It all started in 1982 when the National Indian Brotherhood wanted June 21 as a National Aboriginal Solidarity Day. The reason for this day is it falls on summer solstice. It’s pretty cool that we get the longest day out of the year to celebrate our heritage. But National Aboriginal Day didn’t officially start in 1982. It went through some growing pains. But Quebec led the way. In 1990 the province recognized June 21 as a day to celebrate Aboriginal culture.
Later the Royal Commission on Aboriginal Peoples, along with Elijah Harper (who chaired the Sacred Assembly), recommended June 21 in 1995. It wasn’t until 1996 that the day became official throughout Canada by a declaration by then Governor-General Romeo LeBlanc.
Governor-General Adrienne Clarkson said: “It is an opportunity for all of us to celebrate our respect and admiration for First Nations, for Inuit, for Métis — for the past, the present and the future.”
Unfortunately, it is one of the most underfunded of the holidays that celebrate Canada’s rich heritage. St. Jean Baptiste is a huge celebration, as is Canada Day.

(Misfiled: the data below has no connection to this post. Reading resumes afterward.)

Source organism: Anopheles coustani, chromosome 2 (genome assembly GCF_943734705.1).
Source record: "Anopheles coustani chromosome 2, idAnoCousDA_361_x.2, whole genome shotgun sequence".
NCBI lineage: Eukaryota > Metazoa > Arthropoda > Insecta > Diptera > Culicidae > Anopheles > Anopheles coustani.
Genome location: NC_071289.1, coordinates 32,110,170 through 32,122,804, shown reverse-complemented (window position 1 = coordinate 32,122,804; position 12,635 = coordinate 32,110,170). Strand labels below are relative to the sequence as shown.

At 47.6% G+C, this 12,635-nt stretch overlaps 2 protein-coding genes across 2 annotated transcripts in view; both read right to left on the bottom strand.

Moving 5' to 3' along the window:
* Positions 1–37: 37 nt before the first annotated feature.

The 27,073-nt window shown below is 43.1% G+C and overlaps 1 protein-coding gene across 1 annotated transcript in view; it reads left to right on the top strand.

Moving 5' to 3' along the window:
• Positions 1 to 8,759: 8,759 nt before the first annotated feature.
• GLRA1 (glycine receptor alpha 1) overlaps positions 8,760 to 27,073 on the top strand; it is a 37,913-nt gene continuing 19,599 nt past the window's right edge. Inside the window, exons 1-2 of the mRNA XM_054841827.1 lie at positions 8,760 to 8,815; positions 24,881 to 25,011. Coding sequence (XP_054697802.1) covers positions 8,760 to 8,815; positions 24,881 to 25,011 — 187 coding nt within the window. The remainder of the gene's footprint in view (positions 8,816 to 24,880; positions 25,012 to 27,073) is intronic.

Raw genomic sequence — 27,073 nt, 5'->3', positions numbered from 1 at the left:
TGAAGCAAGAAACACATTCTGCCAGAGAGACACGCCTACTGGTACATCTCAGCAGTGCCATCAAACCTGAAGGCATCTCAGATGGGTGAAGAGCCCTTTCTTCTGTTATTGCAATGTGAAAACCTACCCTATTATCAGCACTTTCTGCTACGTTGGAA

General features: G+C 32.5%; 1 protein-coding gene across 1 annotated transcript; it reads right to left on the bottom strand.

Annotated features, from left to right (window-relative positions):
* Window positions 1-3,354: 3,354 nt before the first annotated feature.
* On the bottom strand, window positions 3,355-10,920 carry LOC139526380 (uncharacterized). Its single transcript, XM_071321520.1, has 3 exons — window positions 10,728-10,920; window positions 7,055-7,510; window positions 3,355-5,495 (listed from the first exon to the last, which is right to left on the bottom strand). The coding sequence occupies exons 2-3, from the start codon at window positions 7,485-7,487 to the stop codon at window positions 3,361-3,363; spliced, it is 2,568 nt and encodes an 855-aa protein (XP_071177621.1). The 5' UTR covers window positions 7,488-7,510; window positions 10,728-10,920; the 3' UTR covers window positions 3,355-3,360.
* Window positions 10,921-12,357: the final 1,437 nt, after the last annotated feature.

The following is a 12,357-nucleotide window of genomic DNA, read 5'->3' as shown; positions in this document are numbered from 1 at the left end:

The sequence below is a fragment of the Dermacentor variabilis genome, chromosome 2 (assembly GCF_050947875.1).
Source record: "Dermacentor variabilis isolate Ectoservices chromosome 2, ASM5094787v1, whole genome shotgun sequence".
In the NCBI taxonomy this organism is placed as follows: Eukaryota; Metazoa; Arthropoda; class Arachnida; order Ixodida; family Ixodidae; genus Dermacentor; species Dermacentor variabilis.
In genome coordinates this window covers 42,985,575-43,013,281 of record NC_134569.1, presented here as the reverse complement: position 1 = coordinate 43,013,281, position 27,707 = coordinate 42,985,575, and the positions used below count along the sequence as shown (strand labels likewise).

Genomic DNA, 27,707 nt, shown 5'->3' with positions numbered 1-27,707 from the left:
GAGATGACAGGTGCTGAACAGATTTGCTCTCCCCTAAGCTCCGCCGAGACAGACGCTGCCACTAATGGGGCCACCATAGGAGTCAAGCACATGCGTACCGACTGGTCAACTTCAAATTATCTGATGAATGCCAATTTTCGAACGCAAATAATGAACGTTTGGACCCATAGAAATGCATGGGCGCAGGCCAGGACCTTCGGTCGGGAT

But this year’s National Aboriginal Day is something special. It is the last year of the International Decade of Indigenous Peoples.
When the decade was created the Aboriginal People got a permanent forum at the United Nation, the body that announced our decade back in December 1994. “The Permanent Forum,” said Mary Robinson, UN High Commissioner for Human Rights, “promises to give indigenous peoples a unique voice within the United Nations system, commensurate with the unique problems which many indigenous people still face, but also with the unique contribution they make to the human rights dialogue.”
That’s quite a mouthful but it meant Aboriginal Peoples would finally have some way to talk at the international level. We’ve come quite a way from the days when it was illegal for Aboriginal people in Canada to fundraise for court cases.
The United Nations General Assembly also decided that in 1994, the International Day of the World’s Indigenous People, shall be observed on August 9 of every year.
So as you can see we not only have a day in Canada but an International day also along with the last year of our decade.
The World Bank recently came to James Bay. After talking to the Crees, Quebec and Hydro-Quebec they came to some conclusions: The Cree are in control of their territory: the Cree must be included in all aspects of natural resource development in their territory: assessment, investigation, execution, and benefit; the Cree must be given the resources and opportunities to participate in a meaningful manner; and the Cree are not going anywhere.
Such thoughts would have been unthinkable to the Euro-centric thinking of even 30 years ago. It is not only thought but is understood. Now that’s something to celebrate.